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David Hone
Climate Change Adviser, Shell Group

David Hone

David Hone is the climate change adviser for the Shell Group and vice chairman of the International Emissions Trading Association. He also works closely with the World Business Council for Sustainable Development. ALL POSTS

Physics rules (well it should)

With the recent discovery that methane is bubbling out of the Arctic faster than expected, how worried should we be about abrupt changes in climate such as this one? Are there precautions we should be taking that both the political and scientific communities have been overlooking?

No doubt this will be argued from both sides -- from those that say it is just a natural phenomena to those who argue it is yet another worrying sign of a tipping point. Arguments over temperature records, sea level rise, urban heat island effects and more are becoming the norm as the pressure mounts to address the level of greenhouse gas emissions from anthropogenic sources. This doesn't seem like a useful way forward or even a practical way to decide how best to address the issue.

Perhaps it is time to revisit the basic physics around the issue and look at the sobering realities of this issue. We know that over the last million years (at least) the world has flipped in and out of ice ages and we know that this is due to very small shifts in the orbit and wobble of the planet as it moves around the sun. We can calculate that the change in energy intensity reaching the earth because of this is less than 1 Watt/m2 and when combined with various feedback effects, causes the ice sheets to advance and retreat many thousands of miles. We also know that as a result of this sea level shifts by many tens of meters over hundreds and thousands of years.

So now, turning to the rising level of greenhouse gases in the atmosphere, we can calculate that the increase in forcing as a result of current levels of CO2 and other gases is already over 2 Watt/m2. This isn't a difficult calculation and uses some very fundamental physics laws such as those developed by German physicist Max Planck and Swedish chemist Svante Arrhenius. So we are already at more than double the natural variation due to orbital change that has taken us in and out of ice ages over many millennia.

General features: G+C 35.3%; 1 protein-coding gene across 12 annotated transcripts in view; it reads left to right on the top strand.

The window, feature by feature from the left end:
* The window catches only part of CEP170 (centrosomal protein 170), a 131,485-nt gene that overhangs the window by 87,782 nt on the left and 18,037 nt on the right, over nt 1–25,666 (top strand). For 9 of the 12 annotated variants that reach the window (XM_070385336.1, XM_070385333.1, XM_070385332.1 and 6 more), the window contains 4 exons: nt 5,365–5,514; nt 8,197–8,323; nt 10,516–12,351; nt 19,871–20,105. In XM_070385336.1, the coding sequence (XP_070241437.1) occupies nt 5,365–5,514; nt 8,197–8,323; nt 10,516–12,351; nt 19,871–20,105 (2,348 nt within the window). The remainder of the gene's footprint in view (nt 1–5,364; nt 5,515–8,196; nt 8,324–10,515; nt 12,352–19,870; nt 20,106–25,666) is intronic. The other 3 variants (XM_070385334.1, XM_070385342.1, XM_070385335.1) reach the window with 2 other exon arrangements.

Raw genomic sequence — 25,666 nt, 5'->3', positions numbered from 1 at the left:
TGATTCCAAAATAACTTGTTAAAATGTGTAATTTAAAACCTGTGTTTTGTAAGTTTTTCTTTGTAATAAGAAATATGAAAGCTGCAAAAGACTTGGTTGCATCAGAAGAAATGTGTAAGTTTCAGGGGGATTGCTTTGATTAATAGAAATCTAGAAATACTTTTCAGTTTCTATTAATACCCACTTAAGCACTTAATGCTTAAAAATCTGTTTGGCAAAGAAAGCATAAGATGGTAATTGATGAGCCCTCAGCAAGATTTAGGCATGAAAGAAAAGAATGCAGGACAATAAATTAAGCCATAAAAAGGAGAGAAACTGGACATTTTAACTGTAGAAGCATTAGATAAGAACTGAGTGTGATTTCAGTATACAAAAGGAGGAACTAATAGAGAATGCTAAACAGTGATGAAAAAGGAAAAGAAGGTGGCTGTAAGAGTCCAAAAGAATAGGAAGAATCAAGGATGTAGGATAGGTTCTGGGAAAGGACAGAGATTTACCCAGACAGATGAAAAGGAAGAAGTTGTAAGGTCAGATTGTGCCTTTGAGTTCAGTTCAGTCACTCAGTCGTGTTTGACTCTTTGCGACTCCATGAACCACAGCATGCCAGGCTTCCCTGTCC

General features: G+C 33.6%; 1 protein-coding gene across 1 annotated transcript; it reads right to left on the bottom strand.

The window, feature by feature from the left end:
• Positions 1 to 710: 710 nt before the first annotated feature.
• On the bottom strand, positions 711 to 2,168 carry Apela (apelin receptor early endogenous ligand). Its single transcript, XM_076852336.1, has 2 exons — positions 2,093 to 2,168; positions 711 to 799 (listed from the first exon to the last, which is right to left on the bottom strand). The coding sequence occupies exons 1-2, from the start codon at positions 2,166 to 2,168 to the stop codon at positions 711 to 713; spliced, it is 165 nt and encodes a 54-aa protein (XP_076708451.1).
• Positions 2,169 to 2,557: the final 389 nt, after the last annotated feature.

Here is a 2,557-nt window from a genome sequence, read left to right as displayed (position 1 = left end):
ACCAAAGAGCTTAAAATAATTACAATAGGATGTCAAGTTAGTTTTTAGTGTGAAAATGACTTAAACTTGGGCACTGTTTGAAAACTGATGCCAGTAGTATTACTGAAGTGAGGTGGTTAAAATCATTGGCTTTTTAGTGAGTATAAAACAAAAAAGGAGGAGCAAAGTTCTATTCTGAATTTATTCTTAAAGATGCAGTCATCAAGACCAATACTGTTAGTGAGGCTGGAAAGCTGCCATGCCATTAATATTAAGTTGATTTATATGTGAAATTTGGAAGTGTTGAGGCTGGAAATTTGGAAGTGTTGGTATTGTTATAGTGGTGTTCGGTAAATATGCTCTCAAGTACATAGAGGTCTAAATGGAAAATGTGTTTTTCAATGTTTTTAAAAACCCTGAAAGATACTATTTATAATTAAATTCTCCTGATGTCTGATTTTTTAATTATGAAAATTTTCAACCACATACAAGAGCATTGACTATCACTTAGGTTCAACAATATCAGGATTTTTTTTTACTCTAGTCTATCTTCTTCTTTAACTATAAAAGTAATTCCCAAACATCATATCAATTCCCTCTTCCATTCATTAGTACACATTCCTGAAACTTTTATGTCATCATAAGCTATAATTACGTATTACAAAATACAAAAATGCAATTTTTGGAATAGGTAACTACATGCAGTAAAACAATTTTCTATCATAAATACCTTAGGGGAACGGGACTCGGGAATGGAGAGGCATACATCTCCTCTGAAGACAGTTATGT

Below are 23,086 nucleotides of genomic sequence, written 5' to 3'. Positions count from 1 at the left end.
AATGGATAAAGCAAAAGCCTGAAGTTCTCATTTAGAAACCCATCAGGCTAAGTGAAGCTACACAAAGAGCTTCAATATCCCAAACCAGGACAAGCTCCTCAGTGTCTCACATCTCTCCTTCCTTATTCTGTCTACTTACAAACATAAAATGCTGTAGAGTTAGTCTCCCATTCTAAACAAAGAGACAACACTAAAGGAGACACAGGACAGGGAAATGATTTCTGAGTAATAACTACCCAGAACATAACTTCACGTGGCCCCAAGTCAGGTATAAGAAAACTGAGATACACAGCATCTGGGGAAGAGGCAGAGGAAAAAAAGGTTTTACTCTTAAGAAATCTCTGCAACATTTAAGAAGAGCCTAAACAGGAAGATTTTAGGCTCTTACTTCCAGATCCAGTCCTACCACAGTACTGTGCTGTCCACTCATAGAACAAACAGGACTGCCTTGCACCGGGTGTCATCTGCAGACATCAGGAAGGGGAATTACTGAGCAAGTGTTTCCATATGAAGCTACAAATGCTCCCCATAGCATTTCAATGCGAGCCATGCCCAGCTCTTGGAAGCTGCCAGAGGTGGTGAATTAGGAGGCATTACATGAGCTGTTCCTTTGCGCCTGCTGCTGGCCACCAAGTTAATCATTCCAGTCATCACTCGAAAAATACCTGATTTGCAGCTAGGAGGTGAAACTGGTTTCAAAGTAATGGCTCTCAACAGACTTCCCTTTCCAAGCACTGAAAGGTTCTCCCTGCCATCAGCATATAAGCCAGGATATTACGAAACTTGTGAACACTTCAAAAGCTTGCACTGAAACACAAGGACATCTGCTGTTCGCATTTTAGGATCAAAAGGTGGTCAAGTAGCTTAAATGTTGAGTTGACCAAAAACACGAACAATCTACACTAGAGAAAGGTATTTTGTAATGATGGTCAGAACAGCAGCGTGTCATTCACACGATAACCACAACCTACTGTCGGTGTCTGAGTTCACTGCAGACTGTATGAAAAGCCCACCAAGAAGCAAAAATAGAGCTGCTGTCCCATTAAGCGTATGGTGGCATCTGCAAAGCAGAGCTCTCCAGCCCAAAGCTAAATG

Of course the story isn't this simple and many other factors come into play as a result. It is the combination of factors that matters. It may in the end turn out that various factors cancel out or it may be that the warming is even worse than currently anticipated. The fact that we don't know all the answers isn't a reason not to act. What we do know is that we are operating above a range that has previously changed the face of the planet dramatically. Why should we somehow expect that not to be the case this time?

By David Hone  |  March 9, 2010; 6:57 AM ET Save & Share:  Send E-mail   Facebook   Twitter   Digg   Yahoo Buzz   StumbleUpon   Technorati  
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It's not particularly good science to imply that, because a 1 Watt/M2 change is what it takes to trigger the growth or retreat of snowfields on a land mass distributed as it is in the northern hemisphere, there is anything special about a 1 Watt/M2 change generally.

The day the story of the methane discovery broke in the news, the Canadian papers quoted a leading permafrost expert thus:

"In my view, it's much more likely to be a persistent continuing phenomenon than the beginning of some catastrophe," says Chris Burn, at Carleton University in Ottawa, who has been monitoring permafrost in Canada's Western Arctic since 1982.

Burn says the Siberian shelf has probably been emitting large amounts of methane for thousands of years, as organic matter under the sea floor decomposes, but the emissions went unnoticed because the region is so remote.